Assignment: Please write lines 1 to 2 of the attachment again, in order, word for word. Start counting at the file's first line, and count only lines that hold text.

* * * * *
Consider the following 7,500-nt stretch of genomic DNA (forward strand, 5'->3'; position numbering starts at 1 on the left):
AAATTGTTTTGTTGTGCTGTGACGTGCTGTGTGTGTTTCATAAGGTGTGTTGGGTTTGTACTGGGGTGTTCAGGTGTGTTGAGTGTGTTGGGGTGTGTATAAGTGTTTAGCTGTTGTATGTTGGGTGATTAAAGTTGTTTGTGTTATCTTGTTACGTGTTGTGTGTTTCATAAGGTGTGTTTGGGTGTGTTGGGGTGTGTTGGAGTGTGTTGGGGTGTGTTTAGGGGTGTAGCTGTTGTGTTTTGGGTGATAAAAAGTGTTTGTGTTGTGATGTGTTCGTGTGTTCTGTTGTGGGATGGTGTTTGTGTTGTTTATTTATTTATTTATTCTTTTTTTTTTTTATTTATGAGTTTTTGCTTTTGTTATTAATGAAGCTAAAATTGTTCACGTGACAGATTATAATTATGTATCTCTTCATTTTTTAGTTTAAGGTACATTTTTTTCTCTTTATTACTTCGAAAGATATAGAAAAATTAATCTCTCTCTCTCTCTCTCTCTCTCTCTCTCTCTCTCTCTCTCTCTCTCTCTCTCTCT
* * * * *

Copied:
Consider the following 7,500-nt stretch of genomic DNA (forward strand, 5'->3'; position numbering starts at 1 on the left):
AAATTGTTTTGTTGTGCTGTGACGTGCTGTGTGTGTTTCATAAGGTGTGTTGGGTTTGTACTGGGGTGTTCAGGTGTGTTGAGTGTGTTGGGGTGTGTATAAGTGTTTAGCTGTTGTATGTTGGGTGATTAAAGTTGTTTGTGTTATCTTGTTACGTGTTGTGTGTTTCATAAGGTGTGTTTGGGTGTGTTGGGGTGTGTTGGAGTGTGTTGGGGTGTGTTTAGGGGTGTAGCTGTTGTGTTTTGGGTGATAAAAAGTGTTTGTGTTGTGATGTGTTCGTGTGTTCTGTTGTGGGATGGTGTTTGTGTTGTTTATTTATTTATTTATTCTTTTTTTTTTTTATTTATGAGTTTTTGCTTTTGTTATTAATGAAGCTAAAATTGTTCACGTGACAGATTATAATTATGTATCTCTTCATTTTTTAGTTTAAGGTACATTTTTTTCTCTTTATTACTTCGAAAGATATAGAAAAATTAATCTCTCTCTCTCTCTCTCTCTCTCTCTCTCTCTCTCTCTCTCTCTCTCTCTCTCTCT